Oregon — Authorities seized $3 million worth of illegal Mexican drug cartel marijuana in Josephine County, $1 million in Marion County, $2 million in Deschutes County. An astonishing $1 billion was found just across the border. In the words of Sen. Everett Dirksen, “Pretty soon you’re talking real money.”
Accepting the estimate that less than 15 percent of the illegal crop is found, there really is “real money” out there, and that’s just the wholesale value.
The Mexican drug cartels consider that 15 percent as the cost of doing business, and they quickly turn the remaining crop into “real money,” selling it to the Americans who readily seek it out, and then just as quickly they ship the money off to Mexico.
So, not only do we lose those billions of dollars to the criminal world, we also lose the millions of dollars a year wasted just in Oregon in the fruitless effort to prosecute marijuana use out of existence. The overall affect of these efforts is to provide the Mexican gangsters with an extraordinarily effective free price-support program for which they surely thank the stupid gringos as they laugh their way to “the bank” with our money.
Given the situation, one might forgive the stupid gringos for thinking that there must be a better way to deal with the domestic market than assigning it to the gangsters.
Fortunately, many gringos do think so, and for a good reason. There really is a better way. Legalize marijuana.
The benefits of legalization are manifold.
The first, of course, is that money spent for marijuana would be removed from foreign criminal enterprises and kept within our economy, allowing it to circulate and increase commerce in other goods. Without the billions of dollars derived from unlawful marijuana sales, the Mexican cartels are deprived of their primary reason to be here. It would be easier to starve the cartels out than drive them out.
Second, there are clear savings for law enforcement by not wasting funds on the annual marijuana eradication efforts and the ongoing arrest, prosecution and incarceration of otherwise law-abiding adults, increasing funding for more important, currently underfunded activities.
While the monetary rewards of marijuana legalization are obvious, other less obvious rewards are as important. Primary among these is the ability to forge a new relationship between our overextended law enforcement friends and the significant number of citizens who use marijuana. Domestic criminals would lose the partial protection accorded them by responsible marijuana users being reticent to report crimes to the police because of the real fear that they would become the ones arrested.
Other societal benefits also would come about. Those whose task is to educate our children would no longer be forced to lie about marijuana as part of a perhaps otherwise useful drug education curriculum. Families would no longer be split apart by the state to “protect” children from the artificially defined “child abuse” supposedly caused by their parents’ marijuana use. The social and monetary costs of those actions are nearly incalculable. Those who pass our laws could spend more time on genuinely pressing statutory needs.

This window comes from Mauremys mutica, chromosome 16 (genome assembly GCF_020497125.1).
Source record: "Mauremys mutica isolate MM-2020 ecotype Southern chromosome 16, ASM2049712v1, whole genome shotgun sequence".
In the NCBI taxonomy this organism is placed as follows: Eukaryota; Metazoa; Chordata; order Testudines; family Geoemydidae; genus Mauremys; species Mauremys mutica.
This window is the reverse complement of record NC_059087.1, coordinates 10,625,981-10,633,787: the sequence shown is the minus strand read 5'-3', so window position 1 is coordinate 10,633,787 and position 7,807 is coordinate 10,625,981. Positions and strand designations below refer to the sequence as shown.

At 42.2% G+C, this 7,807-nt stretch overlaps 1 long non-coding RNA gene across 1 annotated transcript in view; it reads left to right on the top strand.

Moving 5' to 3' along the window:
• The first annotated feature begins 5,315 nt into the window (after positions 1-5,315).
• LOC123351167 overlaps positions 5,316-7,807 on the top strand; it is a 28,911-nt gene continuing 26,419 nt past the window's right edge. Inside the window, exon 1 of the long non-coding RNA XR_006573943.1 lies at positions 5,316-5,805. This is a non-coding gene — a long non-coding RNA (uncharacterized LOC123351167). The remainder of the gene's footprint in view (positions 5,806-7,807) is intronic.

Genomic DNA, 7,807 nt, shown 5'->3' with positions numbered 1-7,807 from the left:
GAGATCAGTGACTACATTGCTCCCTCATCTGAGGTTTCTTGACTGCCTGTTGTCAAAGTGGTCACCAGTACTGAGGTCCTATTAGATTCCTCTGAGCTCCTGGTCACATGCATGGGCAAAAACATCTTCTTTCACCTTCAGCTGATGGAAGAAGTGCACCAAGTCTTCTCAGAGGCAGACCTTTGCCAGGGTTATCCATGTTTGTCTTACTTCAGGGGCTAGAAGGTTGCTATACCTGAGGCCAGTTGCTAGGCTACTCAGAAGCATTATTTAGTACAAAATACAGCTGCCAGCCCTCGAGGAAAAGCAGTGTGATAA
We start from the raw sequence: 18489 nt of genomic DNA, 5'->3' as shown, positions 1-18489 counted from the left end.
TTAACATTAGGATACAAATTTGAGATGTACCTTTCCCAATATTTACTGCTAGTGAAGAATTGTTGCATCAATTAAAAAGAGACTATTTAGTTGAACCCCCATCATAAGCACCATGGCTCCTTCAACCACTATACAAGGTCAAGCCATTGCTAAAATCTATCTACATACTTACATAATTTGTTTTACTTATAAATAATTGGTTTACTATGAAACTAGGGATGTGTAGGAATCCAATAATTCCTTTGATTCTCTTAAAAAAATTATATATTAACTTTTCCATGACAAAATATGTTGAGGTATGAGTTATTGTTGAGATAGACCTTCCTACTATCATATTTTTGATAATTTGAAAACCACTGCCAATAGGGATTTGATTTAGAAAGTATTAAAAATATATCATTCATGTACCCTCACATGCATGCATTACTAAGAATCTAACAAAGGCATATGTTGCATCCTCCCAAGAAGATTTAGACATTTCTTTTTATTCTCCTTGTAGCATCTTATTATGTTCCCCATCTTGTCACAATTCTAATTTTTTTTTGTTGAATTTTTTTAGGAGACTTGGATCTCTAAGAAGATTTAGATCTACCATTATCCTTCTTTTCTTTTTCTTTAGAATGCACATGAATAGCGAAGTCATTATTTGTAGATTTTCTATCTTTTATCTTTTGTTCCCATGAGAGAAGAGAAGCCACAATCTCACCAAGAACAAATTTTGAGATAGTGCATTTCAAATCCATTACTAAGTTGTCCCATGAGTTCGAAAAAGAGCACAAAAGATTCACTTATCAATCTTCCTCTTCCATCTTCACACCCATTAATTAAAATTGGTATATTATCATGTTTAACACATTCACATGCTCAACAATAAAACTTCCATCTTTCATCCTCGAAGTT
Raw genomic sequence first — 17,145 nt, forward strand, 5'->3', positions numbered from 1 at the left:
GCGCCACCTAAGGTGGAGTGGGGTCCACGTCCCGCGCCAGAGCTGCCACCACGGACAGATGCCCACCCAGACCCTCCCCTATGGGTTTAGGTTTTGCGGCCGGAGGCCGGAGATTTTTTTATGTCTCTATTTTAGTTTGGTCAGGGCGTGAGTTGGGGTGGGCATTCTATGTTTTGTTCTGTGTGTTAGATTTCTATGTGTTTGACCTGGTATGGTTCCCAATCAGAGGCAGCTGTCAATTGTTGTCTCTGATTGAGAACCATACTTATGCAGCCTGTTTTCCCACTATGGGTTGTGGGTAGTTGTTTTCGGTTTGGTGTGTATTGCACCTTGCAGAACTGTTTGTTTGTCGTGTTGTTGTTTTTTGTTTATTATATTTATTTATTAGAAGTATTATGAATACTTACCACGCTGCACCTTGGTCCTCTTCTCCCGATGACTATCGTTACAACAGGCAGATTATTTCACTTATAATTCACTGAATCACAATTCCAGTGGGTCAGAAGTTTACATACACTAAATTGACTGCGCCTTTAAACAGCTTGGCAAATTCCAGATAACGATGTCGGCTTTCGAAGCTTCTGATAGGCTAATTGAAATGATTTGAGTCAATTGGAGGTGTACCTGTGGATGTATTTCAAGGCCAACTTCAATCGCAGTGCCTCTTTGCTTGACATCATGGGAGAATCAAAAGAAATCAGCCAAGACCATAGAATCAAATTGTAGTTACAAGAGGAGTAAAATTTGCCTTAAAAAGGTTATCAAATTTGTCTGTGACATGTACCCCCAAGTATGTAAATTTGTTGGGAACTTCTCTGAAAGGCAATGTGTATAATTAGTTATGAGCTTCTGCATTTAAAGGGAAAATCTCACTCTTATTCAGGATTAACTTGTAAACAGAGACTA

OK, how do we go about legalization? Two areas to address are private production for personal use and commercial production for sales to those who do not self-supply.
Addressing commercial production, one useful idea proposes regulated, licensed production of marijuana by private persons and sales through state liquor outlets. Proceeds would be distributed to various state programs as part of their annual budgets. Other possibilities not currently addressed are a free-market approach, with the state’s role limited to quality assurance and tax collection, or the state acting as both producer and distributor and retaining all proceeds.
Private production for personal use would not necessarily provide any monetary returns to the state, but laws could be formulated to do so. Initiatives in 1988 and 1990 called for a small payment to various state programs in return for the right to produce marijuana for personal adult use. Such a concept has a strong precedent in Oregon’s 10-year-old, highly successful Oregon Medical Marijuana Act. In that act, individuals with medical marijuana cards pay a $100 annual fee to the state in return for the right to produce marijuana for their personal use.
Oregonians have volunteered to me that they would happily pay the same for the right to produce their own marijuana for recreational use. I suggest that this process is a useful beginning move. Oregon should step up and become the leader in marijuana reform again. Oregon should make that beginning move.
Laird Funk of Williams has been an advocate of marijuana reform efforts since 1983.
Author: Laird Funk